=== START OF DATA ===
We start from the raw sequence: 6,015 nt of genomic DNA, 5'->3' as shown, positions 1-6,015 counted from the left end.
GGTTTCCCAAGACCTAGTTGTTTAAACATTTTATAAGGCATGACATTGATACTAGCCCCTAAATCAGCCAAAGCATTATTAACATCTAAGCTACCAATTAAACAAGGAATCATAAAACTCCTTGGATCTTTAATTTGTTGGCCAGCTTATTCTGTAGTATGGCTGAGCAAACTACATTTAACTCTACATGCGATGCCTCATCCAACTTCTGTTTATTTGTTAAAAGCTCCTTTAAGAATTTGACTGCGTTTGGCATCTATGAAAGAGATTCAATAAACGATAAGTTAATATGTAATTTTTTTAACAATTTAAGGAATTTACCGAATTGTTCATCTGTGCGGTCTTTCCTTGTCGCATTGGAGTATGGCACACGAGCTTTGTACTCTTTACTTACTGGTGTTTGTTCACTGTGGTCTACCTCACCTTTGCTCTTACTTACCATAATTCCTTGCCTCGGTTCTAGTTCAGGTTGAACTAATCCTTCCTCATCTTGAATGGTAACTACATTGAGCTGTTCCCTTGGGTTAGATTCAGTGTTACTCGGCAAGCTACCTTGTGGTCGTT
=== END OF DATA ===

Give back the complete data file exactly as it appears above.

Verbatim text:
We start from the raw sequence: 6,015 nt of genomic DNA, 5'->3' as shown, positions 1-6,015 counted from the left end.
GGTTTCCCAAGACCTAGTTGTTTAAACATTTTATAAGGCATGACATTGATACTAGCCCCTAAATCAGCCAAAGCATTATTAACATCTAAGCTACCAATTAAACAAGGAATCATAAAACTCCTTGGATCTTTAATTTGTTGGCCAGCTTATTCTGTAGTATGGCTGAGCAAACTACATTTAACTCTACATGCGATGCCTCATCCAACTTCTGTTTATTTGTTAAAAGCTCCTTTAAGAATTTGACTGCGTTTGGCATCTATGAAAGAGATTCAATAAACGATAAGTTAATATGTAATTTTTTTAACAATTTAAGGAATTTACCGAATTGTTCATCTGTGCGGTCTTTCCTTGTCGCATTGGAGTATGGCACACGAGCTTTGTACTCTTTACTTACTGGTGTTTGTTCACTGTGGTCTACCTCACCTTTGCTCTTACTTACCATAATTCCTTGCCTCGGTTCTAGTTCAGGTTGAACTAATCCTTCCTCATCTTGAATGGTAACTACATTGAGCTGTTCCCTTGGGTTAGATTCAGTGTTACTCGGCAAGCTACCTTGTGGTCGTT